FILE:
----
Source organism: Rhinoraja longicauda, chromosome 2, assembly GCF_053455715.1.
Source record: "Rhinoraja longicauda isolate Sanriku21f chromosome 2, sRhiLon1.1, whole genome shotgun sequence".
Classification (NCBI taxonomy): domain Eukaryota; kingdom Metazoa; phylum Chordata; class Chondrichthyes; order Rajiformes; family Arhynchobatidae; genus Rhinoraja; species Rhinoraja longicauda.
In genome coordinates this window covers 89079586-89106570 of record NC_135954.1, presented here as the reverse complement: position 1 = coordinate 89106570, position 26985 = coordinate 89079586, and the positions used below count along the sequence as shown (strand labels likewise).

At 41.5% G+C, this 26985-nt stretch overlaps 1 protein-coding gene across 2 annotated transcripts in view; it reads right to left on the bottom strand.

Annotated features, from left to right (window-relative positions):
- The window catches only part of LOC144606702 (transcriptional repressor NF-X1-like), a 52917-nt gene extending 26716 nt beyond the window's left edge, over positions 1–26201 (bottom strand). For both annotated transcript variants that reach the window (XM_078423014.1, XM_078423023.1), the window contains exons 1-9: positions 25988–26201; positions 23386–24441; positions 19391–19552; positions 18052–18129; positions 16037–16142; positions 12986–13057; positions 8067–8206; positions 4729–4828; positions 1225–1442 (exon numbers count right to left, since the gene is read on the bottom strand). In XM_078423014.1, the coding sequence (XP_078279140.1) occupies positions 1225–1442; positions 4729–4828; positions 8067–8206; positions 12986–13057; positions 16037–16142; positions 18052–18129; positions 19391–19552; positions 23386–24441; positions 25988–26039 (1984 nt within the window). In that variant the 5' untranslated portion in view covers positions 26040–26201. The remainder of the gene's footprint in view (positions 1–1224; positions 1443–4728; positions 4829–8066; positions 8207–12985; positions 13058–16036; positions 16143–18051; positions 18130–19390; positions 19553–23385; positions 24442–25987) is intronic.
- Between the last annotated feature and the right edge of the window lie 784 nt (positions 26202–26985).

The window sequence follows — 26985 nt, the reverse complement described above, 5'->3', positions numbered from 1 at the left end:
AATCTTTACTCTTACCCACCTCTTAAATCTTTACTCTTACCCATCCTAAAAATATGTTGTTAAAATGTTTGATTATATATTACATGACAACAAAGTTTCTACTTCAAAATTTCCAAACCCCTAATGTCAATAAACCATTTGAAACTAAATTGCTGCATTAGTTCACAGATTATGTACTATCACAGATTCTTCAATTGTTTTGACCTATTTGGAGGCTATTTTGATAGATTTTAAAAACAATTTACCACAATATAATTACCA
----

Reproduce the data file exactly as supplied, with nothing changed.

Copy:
Source organism: Rhinoraja longicauda, chromosome 2, assembly GCF_053455715.1.
Source record: "Rhinoraja longicauda isolate Sanriku21f chromosome 2, sRhiLon1.1, whole genome shotgun sequence".
Classification (NCBI taxonomy): domain Eukaryota; kingdom Metazoa; phylum Chordata; class Chondrichthyes; order Rajiformes; family Arhynchobatidae; genus Rhinoraja; species Rhinoraja longicauda.
In genome coordinates this window covers 89079586-89106570 of record NC_135954.1, presented here as the reverse complement: position 1 = coordinate 89106570, position 26985 = coordinate 89079586, and the positions used below count along the sequence as shown (strand labels likewise).

At 41.5% G+C, this 26985-nt stretch overlaps 1 protein-coding gene across 2 annotated transcripts in view; it reads right to left on the bottom strand.

Annotated features, from left to right (window-relative positions):
- The window catches only part of LOC144606702 (transcriptional repressor NF-X1-like), a 52917-nt gene extending 26716 nt beyond the window's left edge, over positions 1–26201 (bottom strand). For both annotated transcript variants that reach the window (XM_078423014.1, XM_078423023.1), the window contains exons 1-9: positions 25988–26201; positions 23386–24441; positions 19391–19552; positions 18052–18129; positions 16037–16142; positions 12986–13057; positions 8067–8206; positions 4729–4828; positions 1225–1442 (exon numbers count right to left, since the gene is read on the bottom strand). In XM_078423014.1, the coding sequence (XP_078279140.1) occupies positions 1225–1442; positions 4729–4828; positions 8067–8206; positions 12986–13057; positions 16037–16142; positions 18052–18129; positions 19391–19552; positions 23386–24441; positions 25988–26039 (1984 nt within the window). In that variant the 5' untranslated portion in view covers positions 26040–26201. The remainder of the gene's footprint in view (positions 1–1224; positions 1443–4728; positions 4829–8066; positions 8207–12985; positions 13058–16036; positions 16143–18051; positions 18130–19390; positions 19553–23385; positions 24442–25987) is intronic.
- Between the last annotated feature and the right edge of the window lie 784 nt (positions 26202–26985).

The window sequence follows — 26985 nt, the reverse complement described above, 5'->3', positions numbered from 1 at the left end:
AATCTTTACTCTTACCCACCTCTTAAATCTTTACTCTTACCCATCCTAAAAATATGTTGTTAAAATGTTTGATTATATATTACATGACAACAAAGTTTCTACTTCAAAATTTCCAAACCCCTAATGTCAATAAACCATTTGAAACTAAATTGCTGCATTAGTTCACAGATTATGTACTATCACAGATTCTTCAATTGTTTTGACCTATTTGGAGGCTATTTTGATAGATTTTAAAAACAATTTACCACAATATAATTACCA